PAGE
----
Iron is an essential component of the human body, as it is required for the physiological formation of haemoglobin (which is responsible for the transport of oxygen to body tissues), as well as the oxidative processes of living tissues.
Iron deficiency is one of the most prevalent nutrient deficiencies and can hinder the development of babies under the age of two. Research suggests that the damaging effects of iron deficiency at this age may not be reversible, even if iron supplements are provided later.
In this article you can find:
- What is iron?
- Why do babies require iron?
- How much iron should I give my baby, and is it safe?
What is iron?
Iron is an essential mineral we need for growth and development. Iron’s main role in the body is to produce hemoglobin, a protein molecule in red blood cells that transports oxygen from the lungs to the body’s tissues, as well as myoglobin, a protein that provides oxygen to muscles.
Iron can be categorized into two groups, haem iron, and non-haem iron. Haem iron is found in animal products, such as beef, liver, pork, chicken, and fish. Depending on an individual’s iron stores, approximately 15-35% of haem iron is absorbed by the body. Non-haem iron is predominantly found in plant foods, including beans, broccoli, spinach, nuts, and lentils. However, only 5-15% of non-haem iron can be absorbed. Consuming foods that are rich in vitamin C, such as berries, peppers, kiwis, broccoli, kale, with non-haem iron can help boost absorption.
A lack of iron from the diet can result in iron deficiency anemia, a condition where blood lacks adequate healthy red blood cells, due to a lack or iron and a lack of hemoglobin. Iron deficiency anemia can cause serious health problems, as having too little oxygen in the body can damage your organs and can cause the heart to work harder to make up for the lack or red blood cells, which can also cause damage to the heart.
Why do babies require iron?
Iron is essential for babies for their rapidly growing body and mind. Moreover, since iron helps transport around the body, a lack in it can cause your baby to feel tired or have trouble with movement.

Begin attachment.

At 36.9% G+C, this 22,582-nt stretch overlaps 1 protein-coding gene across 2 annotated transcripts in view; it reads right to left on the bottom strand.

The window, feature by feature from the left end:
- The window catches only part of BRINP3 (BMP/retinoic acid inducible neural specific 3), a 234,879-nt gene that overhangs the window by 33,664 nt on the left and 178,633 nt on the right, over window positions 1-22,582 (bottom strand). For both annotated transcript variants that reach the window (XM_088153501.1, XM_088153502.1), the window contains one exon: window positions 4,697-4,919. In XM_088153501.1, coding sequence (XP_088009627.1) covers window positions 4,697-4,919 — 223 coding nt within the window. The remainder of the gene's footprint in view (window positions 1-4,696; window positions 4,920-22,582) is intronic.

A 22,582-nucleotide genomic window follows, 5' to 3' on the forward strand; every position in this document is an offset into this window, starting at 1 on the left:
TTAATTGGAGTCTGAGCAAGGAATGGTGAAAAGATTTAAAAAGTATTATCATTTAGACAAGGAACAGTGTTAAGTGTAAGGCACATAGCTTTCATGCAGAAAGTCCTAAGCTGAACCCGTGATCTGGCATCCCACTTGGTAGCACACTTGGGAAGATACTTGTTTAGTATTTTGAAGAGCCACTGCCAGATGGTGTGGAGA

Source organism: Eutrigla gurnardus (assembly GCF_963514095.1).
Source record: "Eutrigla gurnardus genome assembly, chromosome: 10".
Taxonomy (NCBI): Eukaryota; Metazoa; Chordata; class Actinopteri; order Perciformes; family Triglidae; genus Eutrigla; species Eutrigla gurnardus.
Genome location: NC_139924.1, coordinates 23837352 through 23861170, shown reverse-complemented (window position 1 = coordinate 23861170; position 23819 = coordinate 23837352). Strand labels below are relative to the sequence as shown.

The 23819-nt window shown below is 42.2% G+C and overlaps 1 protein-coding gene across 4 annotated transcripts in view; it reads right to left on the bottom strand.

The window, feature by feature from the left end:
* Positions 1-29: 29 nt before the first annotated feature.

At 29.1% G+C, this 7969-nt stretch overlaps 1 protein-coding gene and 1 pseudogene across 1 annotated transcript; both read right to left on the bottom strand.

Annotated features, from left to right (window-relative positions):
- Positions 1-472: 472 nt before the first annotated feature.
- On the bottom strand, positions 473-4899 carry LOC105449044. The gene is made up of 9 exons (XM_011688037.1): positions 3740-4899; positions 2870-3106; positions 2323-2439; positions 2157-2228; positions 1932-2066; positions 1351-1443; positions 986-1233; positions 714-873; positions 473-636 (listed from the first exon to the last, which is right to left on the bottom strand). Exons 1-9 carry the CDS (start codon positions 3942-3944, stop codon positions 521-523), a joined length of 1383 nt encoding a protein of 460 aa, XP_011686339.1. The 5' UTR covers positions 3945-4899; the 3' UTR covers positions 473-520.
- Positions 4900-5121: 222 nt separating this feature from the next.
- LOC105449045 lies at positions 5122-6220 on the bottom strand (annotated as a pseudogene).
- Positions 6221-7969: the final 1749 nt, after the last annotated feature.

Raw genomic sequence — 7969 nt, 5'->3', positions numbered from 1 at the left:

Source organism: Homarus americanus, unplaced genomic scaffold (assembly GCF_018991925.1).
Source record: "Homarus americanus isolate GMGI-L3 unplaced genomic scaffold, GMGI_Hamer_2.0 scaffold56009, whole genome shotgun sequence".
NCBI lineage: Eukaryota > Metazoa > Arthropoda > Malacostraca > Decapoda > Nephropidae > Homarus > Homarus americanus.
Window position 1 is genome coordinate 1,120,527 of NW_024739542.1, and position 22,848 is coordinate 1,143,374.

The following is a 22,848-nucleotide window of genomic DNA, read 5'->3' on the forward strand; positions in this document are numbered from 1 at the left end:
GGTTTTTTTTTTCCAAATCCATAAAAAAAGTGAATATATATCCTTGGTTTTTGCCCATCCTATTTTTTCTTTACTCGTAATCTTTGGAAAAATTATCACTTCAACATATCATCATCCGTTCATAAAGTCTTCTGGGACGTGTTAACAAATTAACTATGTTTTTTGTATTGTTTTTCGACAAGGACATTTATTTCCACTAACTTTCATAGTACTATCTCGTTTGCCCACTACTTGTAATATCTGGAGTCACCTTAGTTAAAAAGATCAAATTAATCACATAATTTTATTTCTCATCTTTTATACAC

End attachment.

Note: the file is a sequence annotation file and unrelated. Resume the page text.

The number of iron-deficient children rises between the ages of one and two, from 23% to 50%. Iron deficiency anaemia can cause developmental and learning problems as they get older, such as making it harder for them to concentrate and cause them to feel tired and weak.
Signs and symptoms of iron deficiency in babies can include:
- Slow weight gain
- Pale skin
- No appetite
Should I give my baby an iron supplement, and is it safe?
Full-term babies who are breastfed or who receive an iron-fortified formula from birth generally do not need an iron supplement. Pre-term babies or babies of a low birth weight need an iron supplement. The dosage of iron supplementation, and for how long the baby should receive supplementation, is dependent on the baby’s birth weight and their diet.
Iron supplementation is safe for babies. However, too much iron is harmful. Iron from foods, on the other hand, does not pose this risk. Taking too much iron from supplements might be dangerous for newborns and toddlers and so it is important to discuss iron supplementation with your doctor before giving iron supplements to your baby.
Sona BabyFer is a food supplement that contains 30mg of elemental iron in each ml, which helps to prevent iron deficiencies in children from 6 months of age. Babies aged 6 months - 3 years should receive 0.5ml daily or as directed by a doctor. May be mixed with water or fruit/vegetable juice if desired.
- default - Stanford Children's Health. (2021). Retrieved 6 July 2021, from https://www.stanfordchildrens.org/en/topic/default?id=babies-and-toddlers-need-iron-to-thrive-1-4100.
- Georgieff, M., Krebs, N., & Cusick, S. (2019). The Benefits and Risks of Iron Supplementation in Pregnancy and Childhood. Annual Review Of Nutrition, 39(1), 121-146. doi: 10.1146/annurev-nutr-082018-124213.
- Iron needs of babies and children. (2007). Paediatrics & Child Health, 12(4), 333-334. doi: 10.1093/pch/12.4.333.
- Sundararajan, S., & Rabe, H. (2020). Prevention of iron deficiency anemia in infants and toddlers. Pediatric Research, 89(1), 63-73. doi: 10.1038/s41390-020-0907-5.
- Young, I., Parker, H., Rangan, A., Prvan, T., Cook, R., & Donges, C. et al. (2018). Association between Haem and Non-Haem Iron Intake and Serum Ferritin in Healthy Young Women. Nutrients, 10(1), 81. doi: 10.3390/nu10010081.